Star Wars: The Clone Wars: Jedi Alliance
What parents need to know
Parents Need to Know
Parents need to know that this game is part of the Star Wars juggernaut, and will likely be craved by any kid who counts him or herself a fan George Lucas' sci-fi universe -- especially those who enjoy the new Star Wars: The Clone Wars television show, upon which the game is based. The violence is similar to what is seen in the show; lots of lightsaber battles between Jedi and robots, monsters, and humanoid evildoers. No blood or guts -- people just crumple, go prone, and disappear when defeated. There are no moral quandaries; the Jedi under the player's control are always on the path of righteousness.
What's it about?
Based on the new Star Wars: The Clone Wars TV show, STAR WARS: THE CLONE WARS: JEDI ALLIANCE (not to be confused with the recently released and similarly named Star Wars: The Clone Wars: Lightsaber Duels for the Wii) sees players taking on the roles of six different Jedi, including fan favorites Anakin Skywalker, Obi Wan Kenobi, Mace Windu, and Ahsoka Tano. Two Jedi are selected for each mission, and players switch between them as they battle and work together to solve environmental puzzles.
The narrative concerns a new threat that takes place during the franchise's now well established Clone Wars. The Jedi stumble across a fearful, lightsaber-wielding woman clad in red who has at her disposal a seemingly limitless number of "sisters" whom she regularly sics on the player's characters. Working in bands of two, the Jedi follow her from planet to planet across the galaxy in an effort to discern her intentions and discover the root of her power.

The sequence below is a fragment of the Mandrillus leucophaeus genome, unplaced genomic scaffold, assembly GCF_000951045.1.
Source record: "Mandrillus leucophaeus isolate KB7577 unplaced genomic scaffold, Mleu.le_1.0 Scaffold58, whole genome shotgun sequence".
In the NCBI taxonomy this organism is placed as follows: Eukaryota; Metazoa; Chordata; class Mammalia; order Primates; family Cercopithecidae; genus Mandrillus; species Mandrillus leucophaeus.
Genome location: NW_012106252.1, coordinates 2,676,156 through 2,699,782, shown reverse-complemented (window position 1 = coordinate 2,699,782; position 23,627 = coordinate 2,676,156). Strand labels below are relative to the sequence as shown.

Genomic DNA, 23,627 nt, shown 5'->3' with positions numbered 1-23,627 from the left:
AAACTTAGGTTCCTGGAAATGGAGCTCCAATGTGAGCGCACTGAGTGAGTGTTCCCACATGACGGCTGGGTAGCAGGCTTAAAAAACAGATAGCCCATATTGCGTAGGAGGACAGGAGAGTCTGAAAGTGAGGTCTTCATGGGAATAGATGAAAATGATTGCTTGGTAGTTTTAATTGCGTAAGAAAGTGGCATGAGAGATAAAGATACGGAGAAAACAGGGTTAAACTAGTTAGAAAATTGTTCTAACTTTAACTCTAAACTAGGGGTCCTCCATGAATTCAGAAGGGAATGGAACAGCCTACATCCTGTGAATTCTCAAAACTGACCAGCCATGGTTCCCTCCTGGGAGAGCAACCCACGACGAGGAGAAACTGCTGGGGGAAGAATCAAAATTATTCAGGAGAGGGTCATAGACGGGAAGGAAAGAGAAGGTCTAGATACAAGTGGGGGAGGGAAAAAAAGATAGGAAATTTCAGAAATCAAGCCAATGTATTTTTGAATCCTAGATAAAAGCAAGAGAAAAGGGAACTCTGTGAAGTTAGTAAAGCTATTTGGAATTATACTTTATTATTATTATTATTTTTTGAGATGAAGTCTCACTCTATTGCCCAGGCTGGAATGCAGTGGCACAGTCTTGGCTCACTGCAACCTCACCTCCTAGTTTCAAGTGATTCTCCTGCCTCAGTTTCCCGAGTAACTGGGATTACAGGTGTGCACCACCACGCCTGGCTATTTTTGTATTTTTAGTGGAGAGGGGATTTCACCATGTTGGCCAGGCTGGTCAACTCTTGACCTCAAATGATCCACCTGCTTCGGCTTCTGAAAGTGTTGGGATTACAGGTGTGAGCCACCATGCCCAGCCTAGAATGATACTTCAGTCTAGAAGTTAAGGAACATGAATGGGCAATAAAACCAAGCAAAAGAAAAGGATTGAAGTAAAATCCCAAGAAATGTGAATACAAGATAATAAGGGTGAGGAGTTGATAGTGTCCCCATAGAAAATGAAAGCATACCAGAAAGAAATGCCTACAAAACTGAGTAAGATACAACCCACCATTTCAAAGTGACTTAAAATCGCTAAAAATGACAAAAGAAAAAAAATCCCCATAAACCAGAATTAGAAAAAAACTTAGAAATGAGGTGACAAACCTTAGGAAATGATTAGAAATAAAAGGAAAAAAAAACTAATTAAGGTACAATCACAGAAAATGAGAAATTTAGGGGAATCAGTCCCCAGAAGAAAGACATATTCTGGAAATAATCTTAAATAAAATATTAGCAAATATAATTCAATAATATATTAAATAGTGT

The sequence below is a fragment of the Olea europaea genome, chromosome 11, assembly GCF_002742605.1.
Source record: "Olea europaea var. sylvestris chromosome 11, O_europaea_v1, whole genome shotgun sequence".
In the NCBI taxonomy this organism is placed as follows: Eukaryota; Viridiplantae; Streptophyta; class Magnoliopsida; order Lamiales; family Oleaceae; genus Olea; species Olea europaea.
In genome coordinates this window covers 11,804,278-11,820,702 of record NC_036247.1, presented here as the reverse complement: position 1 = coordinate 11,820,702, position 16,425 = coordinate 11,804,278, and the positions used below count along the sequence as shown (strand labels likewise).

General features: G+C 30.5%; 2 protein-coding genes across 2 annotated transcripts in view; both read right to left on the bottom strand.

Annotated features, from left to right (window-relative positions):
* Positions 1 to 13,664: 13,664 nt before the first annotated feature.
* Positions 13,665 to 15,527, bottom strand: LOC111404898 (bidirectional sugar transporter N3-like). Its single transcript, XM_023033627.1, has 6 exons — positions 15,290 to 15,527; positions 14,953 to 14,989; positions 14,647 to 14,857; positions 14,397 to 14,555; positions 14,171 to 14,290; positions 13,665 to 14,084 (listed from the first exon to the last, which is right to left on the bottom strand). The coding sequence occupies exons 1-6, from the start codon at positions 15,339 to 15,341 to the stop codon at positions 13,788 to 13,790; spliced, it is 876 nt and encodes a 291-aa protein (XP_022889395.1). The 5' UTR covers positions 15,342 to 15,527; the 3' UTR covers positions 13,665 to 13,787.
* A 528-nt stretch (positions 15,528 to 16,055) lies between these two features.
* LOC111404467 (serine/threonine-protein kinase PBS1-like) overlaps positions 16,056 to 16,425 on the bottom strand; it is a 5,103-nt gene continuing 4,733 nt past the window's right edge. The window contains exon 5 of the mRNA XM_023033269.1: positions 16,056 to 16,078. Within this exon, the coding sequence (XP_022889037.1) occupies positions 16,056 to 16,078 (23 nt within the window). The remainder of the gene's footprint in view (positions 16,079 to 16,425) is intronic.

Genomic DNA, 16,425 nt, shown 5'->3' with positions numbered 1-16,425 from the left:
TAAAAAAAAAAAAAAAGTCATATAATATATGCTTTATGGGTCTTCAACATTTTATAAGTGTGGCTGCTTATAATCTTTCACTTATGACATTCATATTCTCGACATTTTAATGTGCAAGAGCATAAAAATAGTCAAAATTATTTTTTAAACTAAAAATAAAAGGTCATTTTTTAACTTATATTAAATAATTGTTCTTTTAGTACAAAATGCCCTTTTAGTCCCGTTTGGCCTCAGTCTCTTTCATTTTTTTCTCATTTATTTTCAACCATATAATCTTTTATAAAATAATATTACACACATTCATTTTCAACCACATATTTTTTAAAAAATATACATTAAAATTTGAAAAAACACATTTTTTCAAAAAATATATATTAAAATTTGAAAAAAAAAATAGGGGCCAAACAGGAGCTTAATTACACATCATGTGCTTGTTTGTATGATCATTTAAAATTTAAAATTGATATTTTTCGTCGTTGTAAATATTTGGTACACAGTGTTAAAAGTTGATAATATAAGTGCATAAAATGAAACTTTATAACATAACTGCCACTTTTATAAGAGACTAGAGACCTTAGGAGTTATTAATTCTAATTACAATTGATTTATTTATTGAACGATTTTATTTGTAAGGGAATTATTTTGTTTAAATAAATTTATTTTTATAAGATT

Is it any good?
Jedi Alliance's shtick is to let players control pairs of Jedi, but it doesn't work as well as one might hope. For starters, there is no functionality to support a pair of players working co-operatively. You can only play alone, switching between Jedi as necessary. It's a major oversight, given the game's theme. What's more, Jedi Assists -- special attacks that happen when the player targets a foe that a computer controlled Jedi is currently fighting -- are so unspectacular as to be unnoticeable. It feels more like your ally just stands around and watches while you do all the work.
That said, if you view Jedi Alliance as being a single character action/adventure game (which is what it feels like in the end), it can be a lot of fun. Intuitive touch screen controls make navigation and fighting a snap. And the game's many puzzles -- which involve hacking terminals by selecting falling shapes that match security symbols, using the stylus to draw a shape shown on the upper screen to cut holes through doors with your lightsaber, and swiping the stylus in specific patterns to help Jedi pull off amazing, Force-assisted acrobatics -- are compelling distractions. It's no game of the year, but it's certainly passable entertainment for young Star Wars aficionados.
Families can talk about...
Families can talk about the ongoing Star Wars phenomenon. Why are kids just as enthralled by this franchise as their parents once were (or perhaps still are)? How well do you think this particular game fits within the series' universe? Do personalities like Anakin Skywalker and Obi Wan Kenobi stay true to their established characters? The game is targeted at kids, but it features plenty of lightsaber battles that result in slain enemies. Do lightsaber duels somehow seem less violent than other forms of fighting?